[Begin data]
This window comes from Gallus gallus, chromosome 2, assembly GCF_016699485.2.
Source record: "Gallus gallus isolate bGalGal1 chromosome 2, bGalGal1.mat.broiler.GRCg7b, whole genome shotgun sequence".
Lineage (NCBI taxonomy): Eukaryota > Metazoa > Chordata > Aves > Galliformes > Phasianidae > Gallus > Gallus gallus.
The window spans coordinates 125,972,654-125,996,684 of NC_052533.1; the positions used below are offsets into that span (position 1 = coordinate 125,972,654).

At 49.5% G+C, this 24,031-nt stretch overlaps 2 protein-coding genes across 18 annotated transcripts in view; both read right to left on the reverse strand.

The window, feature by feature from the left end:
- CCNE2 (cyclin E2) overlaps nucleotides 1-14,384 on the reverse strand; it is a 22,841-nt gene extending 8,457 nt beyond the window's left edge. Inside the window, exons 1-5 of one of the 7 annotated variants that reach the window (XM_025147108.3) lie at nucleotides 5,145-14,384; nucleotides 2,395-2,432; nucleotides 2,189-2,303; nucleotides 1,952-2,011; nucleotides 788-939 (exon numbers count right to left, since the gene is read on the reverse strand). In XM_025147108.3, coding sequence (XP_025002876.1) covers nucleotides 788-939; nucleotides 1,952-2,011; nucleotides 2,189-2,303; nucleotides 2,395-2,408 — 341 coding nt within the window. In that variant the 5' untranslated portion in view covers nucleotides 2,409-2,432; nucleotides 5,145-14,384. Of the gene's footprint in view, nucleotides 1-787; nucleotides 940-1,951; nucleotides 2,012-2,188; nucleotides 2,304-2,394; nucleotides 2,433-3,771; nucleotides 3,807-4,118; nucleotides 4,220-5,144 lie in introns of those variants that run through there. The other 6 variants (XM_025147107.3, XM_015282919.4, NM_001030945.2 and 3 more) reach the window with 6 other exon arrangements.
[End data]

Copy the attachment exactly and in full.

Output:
This window comes from Gallus gallus, chromosome 2, assembly GCF_016699485.2.
Source record: "Gallus gallus isolate bGalGal1 chromosome 2, bGalGal1.mat.broiler.GRCg7b, whole genome shotgun sequence".
Lineage (NCBI taxonomy): Eukaryota > Metazoa > Chordata > Aves > Galliformes > Phasianidae > Gallus > Gallus gallus.
The window spans coordinates 125,972,654-125,996,684 of NC_052533.1; the positions used below are offsets into that span (position 1 = coordinate 125,972,654).

At 49.5% G+C, this 24,031-nt stretch overlaps 2 protein-coding genes across 18 annotated transcripts in view; both read right to left on the reverse strand.

The window, feature by feature from the left end:
- CCNE2 (cyclin E2) overlaps nucleotides 1-14,384 on the reverse strand; it is a 22,841-nt gene extending 8,457 nt beyond the window's left edge. Inside the window, exons 1-5 of one of the 7 annotated variants that reach the window (XM_025147108.3) lie at nucleotides 5,145-14,384; nucleotides 2,395-2,432; nucleotides 2,189-2,303; nucleotides 1,952-2,011; nucleotides 788-939 (exon numbers count right to left, since the gene is read on the reverse strand). In XM_025147108.3, coding sequence (XP_025002876.1) covers nucleotides 788-939; nucleotides 1,952-2,011; nucleotides 2,189-2,303; nucleotides 2,395-2,408 — 341 coding nt within the window. In that variant the 5' untranslated portion in view covers nucleotides 2,409-2,432; nucleotides 5,145-14,384. Of the gene's footprint in view, nucleotides 1-787; nucleotides 940-1,951; nucleotides 2,012-2,188; nucleotides 2,304-2,394; nucleotides 2,433-3,771; nucleotides 3,807-4,118; nucleotides 4,220-5,144 lie in introns of those variants that run through there. The other 6 variants (XM_025147107.3, XM_015282919.4, NM_001030945.2 and 3 more) reach the window with 6 other exon arrangements.